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Crime News Dateline

Former Missionary Leads Son on Dangerous High Speed Chase, Shootout With Police

Deputy Mason Moore was just finishing his shift in the early morning hours of May 2017, when he crossed paths with a dangerous man and his son, intent on completing a deadly mission.

By Jill Sederstrom
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One man’s downward spiral from devoted missionary to angry militia man forever altered the lives of many in his path and ended in one of Montana’s most notorious crimes. 

How to Watch

Catch up on Dateline: Unforgettable on Peacock or the Oxygen App.

The shocking downfall of Lloyd Barrus, a once deeply religious small town boy from Idaho, and the violence he employed along the way — executing a beloved sheriff’s deputy, terrorizing his wives and destroying the lives of his two devoted sons — was the focus of Oxygen’s Dateline: Unforgettable

Lloyd Barrus' Early Life

Lloyd had once devoted his life to God, spending six months in his early adulthood as a Mormon missionary committed to living a good and honorable life. 

It was that promise that attracted Tracy, a fellow Mormon, who agreed to marry Lloyd and be “sealed” for eternity inside a Mormon temple in Idaho.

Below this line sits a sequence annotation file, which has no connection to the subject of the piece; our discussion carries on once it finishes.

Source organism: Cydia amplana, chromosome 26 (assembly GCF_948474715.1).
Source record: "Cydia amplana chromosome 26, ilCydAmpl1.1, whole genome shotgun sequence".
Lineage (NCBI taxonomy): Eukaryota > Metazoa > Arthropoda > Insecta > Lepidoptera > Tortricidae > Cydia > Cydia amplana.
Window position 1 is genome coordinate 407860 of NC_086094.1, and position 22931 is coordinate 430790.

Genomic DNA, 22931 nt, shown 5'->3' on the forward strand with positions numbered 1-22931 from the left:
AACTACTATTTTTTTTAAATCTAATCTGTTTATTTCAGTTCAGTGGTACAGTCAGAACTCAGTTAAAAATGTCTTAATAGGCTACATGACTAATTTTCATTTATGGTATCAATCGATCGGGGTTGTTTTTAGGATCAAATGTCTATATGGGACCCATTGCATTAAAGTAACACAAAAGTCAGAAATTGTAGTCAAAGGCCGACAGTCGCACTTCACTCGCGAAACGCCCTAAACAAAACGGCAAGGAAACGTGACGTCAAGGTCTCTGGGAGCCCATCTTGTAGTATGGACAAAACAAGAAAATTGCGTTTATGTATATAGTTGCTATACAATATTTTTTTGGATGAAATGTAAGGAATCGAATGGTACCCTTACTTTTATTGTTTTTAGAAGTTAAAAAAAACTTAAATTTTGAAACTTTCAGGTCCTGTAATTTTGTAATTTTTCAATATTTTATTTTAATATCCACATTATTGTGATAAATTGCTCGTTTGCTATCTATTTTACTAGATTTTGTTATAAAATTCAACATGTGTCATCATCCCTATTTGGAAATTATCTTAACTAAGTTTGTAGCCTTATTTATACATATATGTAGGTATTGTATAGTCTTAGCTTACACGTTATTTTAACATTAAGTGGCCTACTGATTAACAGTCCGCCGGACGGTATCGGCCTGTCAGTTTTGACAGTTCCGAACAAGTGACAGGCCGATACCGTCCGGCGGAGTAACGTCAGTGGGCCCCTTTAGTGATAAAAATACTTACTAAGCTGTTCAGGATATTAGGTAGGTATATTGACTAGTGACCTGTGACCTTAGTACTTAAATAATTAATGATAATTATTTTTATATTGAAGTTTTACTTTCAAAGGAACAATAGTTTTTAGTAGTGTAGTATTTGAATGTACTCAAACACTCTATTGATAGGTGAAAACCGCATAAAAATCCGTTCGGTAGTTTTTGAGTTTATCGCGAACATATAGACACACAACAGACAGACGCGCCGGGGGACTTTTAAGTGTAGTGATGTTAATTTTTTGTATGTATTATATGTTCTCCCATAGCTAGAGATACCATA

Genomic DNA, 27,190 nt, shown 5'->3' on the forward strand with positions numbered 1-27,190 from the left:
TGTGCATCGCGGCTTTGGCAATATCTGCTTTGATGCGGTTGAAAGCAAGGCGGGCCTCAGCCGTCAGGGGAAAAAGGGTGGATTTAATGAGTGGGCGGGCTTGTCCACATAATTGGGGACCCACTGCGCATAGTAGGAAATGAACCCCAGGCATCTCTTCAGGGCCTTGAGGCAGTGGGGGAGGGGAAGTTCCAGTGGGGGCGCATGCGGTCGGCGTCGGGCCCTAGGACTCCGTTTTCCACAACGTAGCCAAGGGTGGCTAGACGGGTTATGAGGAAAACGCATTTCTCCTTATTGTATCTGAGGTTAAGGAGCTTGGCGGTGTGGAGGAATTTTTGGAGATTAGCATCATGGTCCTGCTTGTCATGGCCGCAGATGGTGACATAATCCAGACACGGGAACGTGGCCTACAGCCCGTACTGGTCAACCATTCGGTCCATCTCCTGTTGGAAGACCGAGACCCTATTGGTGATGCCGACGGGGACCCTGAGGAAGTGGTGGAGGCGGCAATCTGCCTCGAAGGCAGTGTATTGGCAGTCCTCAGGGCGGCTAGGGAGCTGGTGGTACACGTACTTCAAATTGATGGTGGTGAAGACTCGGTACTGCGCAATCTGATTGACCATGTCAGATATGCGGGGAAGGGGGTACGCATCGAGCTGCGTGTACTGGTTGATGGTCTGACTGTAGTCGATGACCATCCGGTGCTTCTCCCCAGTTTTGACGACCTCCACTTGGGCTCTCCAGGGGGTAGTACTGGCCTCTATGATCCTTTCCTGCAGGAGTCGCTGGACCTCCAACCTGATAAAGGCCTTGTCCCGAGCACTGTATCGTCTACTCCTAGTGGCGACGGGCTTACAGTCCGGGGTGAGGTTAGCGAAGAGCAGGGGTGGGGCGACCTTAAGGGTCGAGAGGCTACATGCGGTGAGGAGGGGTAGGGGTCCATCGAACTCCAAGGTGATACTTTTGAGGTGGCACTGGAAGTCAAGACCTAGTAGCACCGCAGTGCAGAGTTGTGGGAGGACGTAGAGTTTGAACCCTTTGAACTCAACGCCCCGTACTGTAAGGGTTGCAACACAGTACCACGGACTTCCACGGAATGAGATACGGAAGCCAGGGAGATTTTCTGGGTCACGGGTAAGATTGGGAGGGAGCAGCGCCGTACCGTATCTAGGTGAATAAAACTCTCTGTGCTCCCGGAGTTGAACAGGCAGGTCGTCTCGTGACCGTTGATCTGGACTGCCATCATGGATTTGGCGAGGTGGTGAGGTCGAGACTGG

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The newlyweds life began just as Tracy had imagined. Lloyd worked construction and was a good provider for the family, while Tracy gave birth to the couple’s two sons Marshall and Jeffrey. But, when Lloyd began disappearing for “secret” meetings and ranting about the government, violence inside the home also escalated. 

“If I didn’t do exactly what I was told, my punishment was marital rape,” Tracy recalled. “There was a time when he took a gun and put it to the temple of my head and fired it and it wasn’t until it clicked that I realized it wasn’t loaded.”

Terrified, Tracy realized that if she stayed in the abusive marriage it could end in death and she made the difficult decision to divorce Lloyd, despite her strong religious convictions.

Lloyd Barrus Meets Second Wife Debra Del Bosque

Tracy tried to find a fresh start. The couple’s divorce agreement declared they’d share custody of the boys. But after she left Marshall and Jeffrey in the care of a neighbor for a weekend to try to decompress, Lloyd kidnapped the boys and moved them hundreds of miles away to Washington.

As Tracy spent years talking to lawyers and trying to find ways to get her sons back, Lloyd met a newly divorced mother of two, Debra Del Bosque, at his Mormon church. 

Del Bosque described him as a “nice guy” who she had “a lot of good chemistry” with and the pair quickly married before moving their new blended family to Alaska. Together, they had three more children.

But, much like his first marriage, Del Bosque reported that he soon began having secretive meetings with his neighbor, refused to pay taxes and disappeared for days on what he referred to as “CIA missions.”